# Rendering the Lorenz Attractor

Articles —> Rendering the Lorenz Attractor

In a previous article I outlined how one can program the Lorenz Attractor. While programming the Lorenz Attractor is a fun exercise, it is typically not complete without visualization.

Recall the Lorenz Attractor iteratively calculates points in three dimensional space. These generated points gives a framework by which we can plot the attractor. For instance, in two dimensions one can ignore any one particular axis, assigning the remaining axis values of the Lorenz Attractor coordinates to the x and y axis of a two dimensional image. Alternatively, one can utilize all three dimensions of the Lorenz Attractor coordinates to visualize the attractor using a three-dimensional engine of choice.

**Two dimensions**One can render a final image of the Lorenz attractor after several iterations, or animate its creation by updating an image after every iteration. Below is an example in javascript which performs the latter (animation), using an SVG element to draw two dimensional spheres representing the attractor coordinates, updating the image every 30 milliseconds (see page source for code):

SVG element displaying the animation of the Lorenz Attractor using javascript animation. View looking down the y-axis, with x on the horizontal and z on the vertical.

**Three Dimensions**A more complex method to render the Lorenz Attractor is to rely on a three dimensional rendering engine. In the images and videos that follow, I used OpenGL and Java (JOGL) to render the Lorenz Attractor*. Two examples are shown below, both of which render the coordinates of the attractor as sphere's in OpenGL (using JOGL and glutSloidSphere). In both instances, custom coloring was created based upon distances between one coordinate and the coordinate of the previous iteration (green being near, red being far).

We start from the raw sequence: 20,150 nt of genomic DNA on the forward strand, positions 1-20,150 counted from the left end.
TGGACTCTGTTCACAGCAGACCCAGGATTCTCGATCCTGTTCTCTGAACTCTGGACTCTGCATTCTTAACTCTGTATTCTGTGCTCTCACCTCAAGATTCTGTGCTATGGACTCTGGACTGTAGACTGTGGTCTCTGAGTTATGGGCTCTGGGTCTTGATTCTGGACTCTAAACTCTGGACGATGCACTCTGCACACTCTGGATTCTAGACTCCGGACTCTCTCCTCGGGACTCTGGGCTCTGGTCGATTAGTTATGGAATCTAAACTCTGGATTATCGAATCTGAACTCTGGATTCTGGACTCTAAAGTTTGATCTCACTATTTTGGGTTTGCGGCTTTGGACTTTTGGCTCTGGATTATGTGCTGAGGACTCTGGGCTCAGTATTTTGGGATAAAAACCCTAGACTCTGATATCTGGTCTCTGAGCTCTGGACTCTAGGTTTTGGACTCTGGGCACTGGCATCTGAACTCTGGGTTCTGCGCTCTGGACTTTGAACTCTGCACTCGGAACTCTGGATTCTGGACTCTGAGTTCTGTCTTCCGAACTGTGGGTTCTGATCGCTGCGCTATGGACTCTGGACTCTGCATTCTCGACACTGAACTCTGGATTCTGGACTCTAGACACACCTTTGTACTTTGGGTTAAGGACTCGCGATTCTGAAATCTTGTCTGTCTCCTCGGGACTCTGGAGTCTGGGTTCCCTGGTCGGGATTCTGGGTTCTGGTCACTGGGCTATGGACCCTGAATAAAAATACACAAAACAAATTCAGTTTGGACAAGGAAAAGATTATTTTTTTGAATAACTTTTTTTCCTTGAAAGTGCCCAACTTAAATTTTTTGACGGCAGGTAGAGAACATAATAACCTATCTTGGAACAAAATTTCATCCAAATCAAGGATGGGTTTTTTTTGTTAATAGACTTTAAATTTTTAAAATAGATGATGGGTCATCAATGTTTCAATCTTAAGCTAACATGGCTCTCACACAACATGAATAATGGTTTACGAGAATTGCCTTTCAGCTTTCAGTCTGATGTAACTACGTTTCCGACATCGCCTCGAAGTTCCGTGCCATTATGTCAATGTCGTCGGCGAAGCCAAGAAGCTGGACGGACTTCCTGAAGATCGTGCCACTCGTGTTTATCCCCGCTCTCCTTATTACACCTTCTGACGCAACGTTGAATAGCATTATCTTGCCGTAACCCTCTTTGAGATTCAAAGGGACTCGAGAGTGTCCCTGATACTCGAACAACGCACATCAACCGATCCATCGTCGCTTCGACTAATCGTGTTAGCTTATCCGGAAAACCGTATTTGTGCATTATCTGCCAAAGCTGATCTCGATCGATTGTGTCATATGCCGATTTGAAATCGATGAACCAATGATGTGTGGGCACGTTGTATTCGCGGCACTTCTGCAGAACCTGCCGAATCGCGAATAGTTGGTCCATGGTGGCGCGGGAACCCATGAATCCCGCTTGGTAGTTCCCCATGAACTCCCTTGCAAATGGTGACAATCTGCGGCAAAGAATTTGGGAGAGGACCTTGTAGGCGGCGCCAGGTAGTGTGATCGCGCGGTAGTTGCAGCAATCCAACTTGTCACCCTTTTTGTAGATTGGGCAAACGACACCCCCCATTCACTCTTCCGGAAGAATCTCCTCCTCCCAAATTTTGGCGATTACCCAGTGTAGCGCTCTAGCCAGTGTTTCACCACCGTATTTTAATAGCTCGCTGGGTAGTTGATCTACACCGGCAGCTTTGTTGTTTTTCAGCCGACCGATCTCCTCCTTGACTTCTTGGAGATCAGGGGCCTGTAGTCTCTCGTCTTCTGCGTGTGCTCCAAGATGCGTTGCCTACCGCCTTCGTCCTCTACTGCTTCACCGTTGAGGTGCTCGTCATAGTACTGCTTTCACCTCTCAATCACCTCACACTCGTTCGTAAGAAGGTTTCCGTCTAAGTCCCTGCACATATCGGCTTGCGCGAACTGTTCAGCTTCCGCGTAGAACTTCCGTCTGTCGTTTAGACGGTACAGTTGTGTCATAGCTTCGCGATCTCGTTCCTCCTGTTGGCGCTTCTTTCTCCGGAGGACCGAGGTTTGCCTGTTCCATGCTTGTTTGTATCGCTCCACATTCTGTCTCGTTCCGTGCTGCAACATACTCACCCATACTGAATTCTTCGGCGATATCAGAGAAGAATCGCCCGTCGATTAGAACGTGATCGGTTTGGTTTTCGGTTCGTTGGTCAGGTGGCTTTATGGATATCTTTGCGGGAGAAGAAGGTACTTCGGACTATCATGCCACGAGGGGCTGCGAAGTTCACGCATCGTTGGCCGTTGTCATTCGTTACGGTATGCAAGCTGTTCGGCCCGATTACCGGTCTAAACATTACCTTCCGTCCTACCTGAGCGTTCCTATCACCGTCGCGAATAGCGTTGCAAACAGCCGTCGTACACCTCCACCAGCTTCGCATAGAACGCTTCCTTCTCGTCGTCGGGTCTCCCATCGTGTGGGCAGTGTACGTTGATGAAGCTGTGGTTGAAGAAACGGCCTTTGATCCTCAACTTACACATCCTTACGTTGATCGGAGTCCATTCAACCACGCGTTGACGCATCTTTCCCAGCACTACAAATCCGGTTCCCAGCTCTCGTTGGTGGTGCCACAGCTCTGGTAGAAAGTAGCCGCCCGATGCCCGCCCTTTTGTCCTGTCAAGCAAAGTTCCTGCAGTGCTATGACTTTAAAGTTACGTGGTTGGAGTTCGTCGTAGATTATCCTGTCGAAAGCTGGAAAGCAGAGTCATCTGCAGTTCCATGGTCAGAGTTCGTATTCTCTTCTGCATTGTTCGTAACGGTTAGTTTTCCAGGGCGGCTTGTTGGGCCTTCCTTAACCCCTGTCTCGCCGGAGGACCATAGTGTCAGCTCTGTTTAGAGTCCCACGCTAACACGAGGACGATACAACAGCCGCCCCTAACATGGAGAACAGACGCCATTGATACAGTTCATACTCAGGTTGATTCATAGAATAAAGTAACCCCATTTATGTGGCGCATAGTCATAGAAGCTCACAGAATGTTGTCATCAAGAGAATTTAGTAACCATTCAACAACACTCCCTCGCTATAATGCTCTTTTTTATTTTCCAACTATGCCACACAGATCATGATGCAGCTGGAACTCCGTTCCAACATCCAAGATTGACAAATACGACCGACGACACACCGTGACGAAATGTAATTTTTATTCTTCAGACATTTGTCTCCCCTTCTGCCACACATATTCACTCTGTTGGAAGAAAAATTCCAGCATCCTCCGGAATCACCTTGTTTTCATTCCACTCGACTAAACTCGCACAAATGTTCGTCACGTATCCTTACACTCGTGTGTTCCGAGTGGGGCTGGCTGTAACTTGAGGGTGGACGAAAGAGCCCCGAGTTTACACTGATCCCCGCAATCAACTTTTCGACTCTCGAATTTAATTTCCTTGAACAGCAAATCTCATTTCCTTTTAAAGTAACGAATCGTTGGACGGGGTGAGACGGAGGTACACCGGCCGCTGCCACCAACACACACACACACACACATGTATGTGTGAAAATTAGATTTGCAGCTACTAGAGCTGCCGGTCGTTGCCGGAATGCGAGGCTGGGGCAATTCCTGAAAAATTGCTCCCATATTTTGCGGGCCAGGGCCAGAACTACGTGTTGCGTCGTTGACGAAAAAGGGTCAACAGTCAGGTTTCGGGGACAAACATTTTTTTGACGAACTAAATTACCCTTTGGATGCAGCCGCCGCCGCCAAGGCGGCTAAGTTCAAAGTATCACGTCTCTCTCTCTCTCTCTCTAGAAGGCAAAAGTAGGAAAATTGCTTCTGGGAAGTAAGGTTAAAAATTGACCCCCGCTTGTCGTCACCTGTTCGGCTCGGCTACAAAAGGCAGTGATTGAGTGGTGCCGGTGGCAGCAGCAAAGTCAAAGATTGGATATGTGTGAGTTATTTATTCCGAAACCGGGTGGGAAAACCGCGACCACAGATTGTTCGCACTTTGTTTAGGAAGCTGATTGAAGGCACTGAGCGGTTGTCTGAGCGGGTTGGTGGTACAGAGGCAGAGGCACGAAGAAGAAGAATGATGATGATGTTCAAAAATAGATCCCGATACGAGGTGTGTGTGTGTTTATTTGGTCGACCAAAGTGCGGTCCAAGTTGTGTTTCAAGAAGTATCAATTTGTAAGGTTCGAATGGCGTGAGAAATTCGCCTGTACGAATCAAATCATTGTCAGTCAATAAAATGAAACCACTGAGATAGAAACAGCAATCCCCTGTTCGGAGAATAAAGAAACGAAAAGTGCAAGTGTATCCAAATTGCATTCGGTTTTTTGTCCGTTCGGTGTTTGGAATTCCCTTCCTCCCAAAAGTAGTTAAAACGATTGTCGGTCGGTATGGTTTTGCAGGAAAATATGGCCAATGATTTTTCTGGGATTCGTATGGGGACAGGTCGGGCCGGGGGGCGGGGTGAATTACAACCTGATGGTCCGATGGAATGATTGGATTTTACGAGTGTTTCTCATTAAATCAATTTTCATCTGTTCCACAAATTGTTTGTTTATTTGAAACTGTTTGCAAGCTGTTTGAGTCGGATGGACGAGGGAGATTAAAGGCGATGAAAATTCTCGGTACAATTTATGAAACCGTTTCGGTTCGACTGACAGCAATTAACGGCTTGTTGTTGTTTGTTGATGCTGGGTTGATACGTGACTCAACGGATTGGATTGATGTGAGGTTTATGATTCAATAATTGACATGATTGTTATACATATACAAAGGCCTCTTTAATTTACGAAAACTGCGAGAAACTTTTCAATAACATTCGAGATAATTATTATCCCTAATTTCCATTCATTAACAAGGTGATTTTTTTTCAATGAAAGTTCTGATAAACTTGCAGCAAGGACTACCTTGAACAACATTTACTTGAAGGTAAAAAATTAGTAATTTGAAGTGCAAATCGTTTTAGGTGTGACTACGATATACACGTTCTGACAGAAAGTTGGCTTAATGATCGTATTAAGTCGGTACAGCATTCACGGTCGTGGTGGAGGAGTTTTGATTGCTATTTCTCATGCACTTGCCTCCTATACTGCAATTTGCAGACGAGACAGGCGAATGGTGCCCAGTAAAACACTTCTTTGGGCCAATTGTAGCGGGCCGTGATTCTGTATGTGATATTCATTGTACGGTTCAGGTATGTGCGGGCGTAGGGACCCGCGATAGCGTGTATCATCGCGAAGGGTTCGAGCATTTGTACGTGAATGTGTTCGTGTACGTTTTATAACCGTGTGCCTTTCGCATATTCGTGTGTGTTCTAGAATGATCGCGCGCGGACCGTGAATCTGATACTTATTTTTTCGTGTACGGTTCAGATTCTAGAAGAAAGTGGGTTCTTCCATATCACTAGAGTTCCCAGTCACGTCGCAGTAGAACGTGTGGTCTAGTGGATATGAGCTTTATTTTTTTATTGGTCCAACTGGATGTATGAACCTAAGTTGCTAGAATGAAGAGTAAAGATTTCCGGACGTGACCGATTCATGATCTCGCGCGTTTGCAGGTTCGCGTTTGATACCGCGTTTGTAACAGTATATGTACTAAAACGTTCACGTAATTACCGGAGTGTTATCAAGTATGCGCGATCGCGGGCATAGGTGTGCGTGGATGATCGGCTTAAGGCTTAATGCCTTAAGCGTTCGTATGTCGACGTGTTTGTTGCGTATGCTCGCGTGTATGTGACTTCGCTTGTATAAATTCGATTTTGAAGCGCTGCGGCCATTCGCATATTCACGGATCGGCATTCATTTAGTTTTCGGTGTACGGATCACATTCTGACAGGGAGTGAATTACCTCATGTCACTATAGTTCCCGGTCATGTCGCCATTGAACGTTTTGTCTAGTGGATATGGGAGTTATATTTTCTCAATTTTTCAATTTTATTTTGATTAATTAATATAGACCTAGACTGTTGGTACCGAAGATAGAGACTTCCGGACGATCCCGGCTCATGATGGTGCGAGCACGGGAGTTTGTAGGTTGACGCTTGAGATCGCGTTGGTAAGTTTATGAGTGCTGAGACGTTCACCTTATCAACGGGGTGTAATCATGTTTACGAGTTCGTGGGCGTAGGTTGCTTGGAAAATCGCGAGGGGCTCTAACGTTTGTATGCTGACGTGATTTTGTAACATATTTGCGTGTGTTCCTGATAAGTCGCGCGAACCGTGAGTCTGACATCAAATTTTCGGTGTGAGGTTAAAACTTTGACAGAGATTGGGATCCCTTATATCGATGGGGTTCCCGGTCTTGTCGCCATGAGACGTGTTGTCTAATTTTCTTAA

The first example is an image of the Lorenz Attractor after several iterations, in which the attractor from this perspective takes on the appearance of an infinity sign:

The Lorenz Attractor rendered in OpenGL.

This second example is a movie which animates the creation of the Lorenz Attractor. A sphere is faded in at each iteration, and the view transformation is changed several times to give different perspectives of the attractor. In some cases, the spline curve created by the coordinates of the attractor was used for the viewing transformation, giving the first person 'roller coaster' perspective in parts of the video. The animation was put together from individual images using ffmpeg to stitch the movie together, using the music of Bach's Prelude in C, kindly provided by Kevin McLoed (Creative Commons).

*Code available by request

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